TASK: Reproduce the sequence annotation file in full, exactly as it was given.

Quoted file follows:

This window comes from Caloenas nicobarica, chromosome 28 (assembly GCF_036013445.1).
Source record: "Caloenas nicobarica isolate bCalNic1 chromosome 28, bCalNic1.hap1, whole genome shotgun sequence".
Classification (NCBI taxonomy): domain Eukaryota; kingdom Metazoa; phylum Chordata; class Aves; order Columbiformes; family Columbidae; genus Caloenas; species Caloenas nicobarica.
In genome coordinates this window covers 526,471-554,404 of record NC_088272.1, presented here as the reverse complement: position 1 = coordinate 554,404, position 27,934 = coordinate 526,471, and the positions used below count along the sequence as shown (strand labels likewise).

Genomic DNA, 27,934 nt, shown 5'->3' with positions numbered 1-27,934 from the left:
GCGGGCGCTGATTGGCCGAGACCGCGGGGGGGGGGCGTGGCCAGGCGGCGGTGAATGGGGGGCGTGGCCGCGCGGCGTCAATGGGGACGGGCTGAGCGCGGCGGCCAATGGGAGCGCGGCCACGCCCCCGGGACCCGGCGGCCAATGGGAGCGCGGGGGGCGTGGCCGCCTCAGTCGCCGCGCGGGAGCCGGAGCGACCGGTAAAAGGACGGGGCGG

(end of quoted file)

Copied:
This window comes from Caloenas nicobarica, chromosome 28 (assembly GCF_036013445.1).
Source record: "Caloenas nicobarica isolate bCalNic1 chromosome 28, bCalNic1.hap1, whole genome shotgun sequence".
Classification (NCBI taxonomy): domain Eukaryota; kingdom Metazoa; phylum Chordata; class Aves; order Columbiformes; family Columbidae; genus Caloenas; species Caloenas nicobarica.
In genome coordinates this window covers 526,471-554,404 of record NC_088272.1, presented here as the reverse complement: position 1 = coordinate 554,404, position 27,934 = coordinate 526,471, and the positions used below count along the sequence as shown (strand labels likewise).

Genomic DNA, 27,934 nt, shown 5'->3' with positions numbered 1-27,934 from the left:
GCGGGCGCTGATTGGCCGAGACCGCGGGGGGGGGGCGTGGCCAGGCGGCGGTGAATGGGGGGCGTGGCCGCGCGGCGTCAATGGGGACGGGCTGAGCGCGGCGGCCAATGGGAGCGCGGCCACGCCCCCGGGACCCGGCGGCCAATGGGAGCGCGGGGGGCGTGGCCGCCTCAGTCGCCGCGCGGGAGCCGGAGCGACCGGTAAAAGGACGGGGCGG